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20/03/2009 (On-The-Air)
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20th March 2009
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Every Friday morning, SAfm’s AMLive’s radio anchor Tim Modise speaks to Martin Creamer, publishing editor of Engineering News and Mining Weekly. Reported here is this Friday’s At the Coalface transcript:

Modise: We start this week’s discussion with not so positive news with mine deaths worsening alarmingly and this is a shocking statistic, Martin. 54% more mining deaths so far this year than in 2008?

Yes, it was quite a shock for us. We were at the Exxaro safety summit. They’re having a lot of these safety summits these days and we were thinking, well there is a declining situation with mining deaths because of last year where there was a 23% drop.

All of a sudden NUM came up with these figures that there are actually 34 deaths so far this year against 22 last year, which is an enormous increase in number and this caused a ripple of concern throughout the summit. And NUM pointed to the possibility of the retrenchments actually creating lower morale and people being prone to this sort of thing.

Other unions came up with the introduction of Section 28 artisans. There, people are coming into the mining industry with trade tests statistics not as high as in the past. In the past, these Section 28 people weren’t allowed into the mining environment.

They say that they are involved in many of the accidents, which is quite a concerning thing. The government is now coming up with a real-time data base on mine deaths so that we don’t get these shocks so that you’re actually able to access these figures every day or that they’re published everyday, almost like the metals prices are published, so that this awareness level can make sure that we don’t have these shocks, where we are now heading in a very bad direction with mine deaths. We thought we were actually doing well.

Modise: Well, very, very sad indeed, and tragic there. But still staying with mining – a new concept there, or at least something that you’ll have to unpack for us: clean-coal technology, which is a must for South Africa, a country more coal-dependent than any other in the world.

Creamer: South Africa has a unique relationship with coal. Coal has become a dirty word around the world. People are talking about lower carbon economies, not higher carbon economies. And we’ve got a very high carbon economy.

I mean there’s no other country in the world where you go down to the airport for instance, go down to OR Tambo airport, and fly off on coal like we do here, courtesy of the jet fuel supplied by Sasol. There is no other country in the world where you go down and fill your car on diesel and petrol, which has been made from coal.

Ninety per cent of the iron and steel we produce is reduced by coal. We rely 90% for our electricity on coal, so it’s an enormous reliance on coal. And we are growing. That dependence is growing. We can see a new big power station coming up. Because the world is saying, no, we don’t want high carbon, South Africa just has to clean up its act. It has to introduce clean-coal technologies.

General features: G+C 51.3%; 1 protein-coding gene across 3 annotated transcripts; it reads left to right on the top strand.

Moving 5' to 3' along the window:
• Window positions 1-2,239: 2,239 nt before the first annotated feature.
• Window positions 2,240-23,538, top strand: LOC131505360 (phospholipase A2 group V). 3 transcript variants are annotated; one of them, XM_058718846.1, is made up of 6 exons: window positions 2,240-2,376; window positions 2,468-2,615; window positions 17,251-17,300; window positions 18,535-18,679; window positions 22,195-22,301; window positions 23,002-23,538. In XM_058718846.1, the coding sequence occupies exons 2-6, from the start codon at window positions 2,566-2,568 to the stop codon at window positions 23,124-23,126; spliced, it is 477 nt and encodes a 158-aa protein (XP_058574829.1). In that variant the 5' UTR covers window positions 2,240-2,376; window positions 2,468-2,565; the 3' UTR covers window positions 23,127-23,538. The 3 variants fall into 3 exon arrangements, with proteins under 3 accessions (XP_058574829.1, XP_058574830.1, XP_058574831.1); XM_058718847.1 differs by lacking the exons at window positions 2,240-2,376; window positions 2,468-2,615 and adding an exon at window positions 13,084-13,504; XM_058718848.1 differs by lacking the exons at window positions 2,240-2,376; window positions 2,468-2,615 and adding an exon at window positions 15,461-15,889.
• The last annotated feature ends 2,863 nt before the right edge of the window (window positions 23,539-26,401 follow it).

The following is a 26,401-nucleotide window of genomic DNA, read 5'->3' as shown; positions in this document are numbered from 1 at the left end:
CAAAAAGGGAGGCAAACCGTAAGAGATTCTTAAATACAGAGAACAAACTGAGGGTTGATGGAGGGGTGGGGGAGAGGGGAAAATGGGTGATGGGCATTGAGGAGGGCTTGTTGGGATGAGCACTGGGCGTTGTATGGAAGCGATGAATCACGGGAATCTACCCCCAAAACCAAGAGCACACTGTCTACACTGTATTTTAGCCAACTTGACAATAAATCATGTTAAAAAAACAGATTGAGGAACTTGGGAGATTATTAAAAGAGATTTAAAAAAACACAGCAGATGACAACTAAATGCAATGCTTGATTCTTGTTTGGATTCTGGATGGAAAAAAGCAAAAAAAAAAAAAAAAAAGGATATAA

The problem is, these are far on the horizon. Politicians talk as if these clean-coal technologies are available off the shelf, but they’re about ten years away. Some of them are totally unproven. The carbon-capture-and-storage technology is not an airtight solution at present.

There are many critics of that. It isn’t proven. Perhaps the first company that could start this is Sasol because it is the one that separates the carbon dioxide out from the other emitted gases. It has already concentrated that CO2, which is a costly business.

Perhaps they could be the first to show us how this clean-coal technology works. That’s the carbon-capture-and-storage technology. So big challenges ahead for a country that is highly dependent on coal and is going to be more dependent on it going intto the future. It has to clean up its act.

Modise: And a new substantial business formed by two South African firms and an Australian firm that have joined forces to form a consulting engineering giant.

Creamer: This is a new giant, Aurecon, quite a difficult to pronounce name. It’s made up of Australia’s Connell Wagner and South Africa’s big consulting engineering firms, Africon and Ninham Shand, coming together to form a big new consulting engineering giant, with 6 700 people in 87 offices in 27 countries and R6-billion worth of revenue a year. So it’s quite substantial.

But it’s in the top 60 of the worlds consulting engineering firms, so not in the league of the Bechtels and the Fluors that take up a lot of our business here.

But they’re trying to say that these consulting engineering firms need to look beyond their borders these days and get more critical mass in order to get more business in the likes of Africa, the Middle East and this particular company will be headed by an Australian to start off with, Paul Hardy.

But he wants to make sure that he doesn’t sit in Australia. He’s going to sit in Singapore so that they have a more global look, and the non-executive chairperson will be a South African, Jakes Gerwel, who is former president Nelson Mandela’s DG, so we will have this South African and Australian and a combination of our consulting engineering skills.

But the idea is to be more global and to be able to go into bigger infrastructural projects around the world. With the stimulus packages by the world’s governments, they’re hoping for a lot of business in the infrastructure front.

Modise: That’s Martin Creamer, the publishing editor of Engineering News and Mining Weekly. He’ll be back at the coalface at the same time next Friday.

Edited by: Creamer Media Reporter

 

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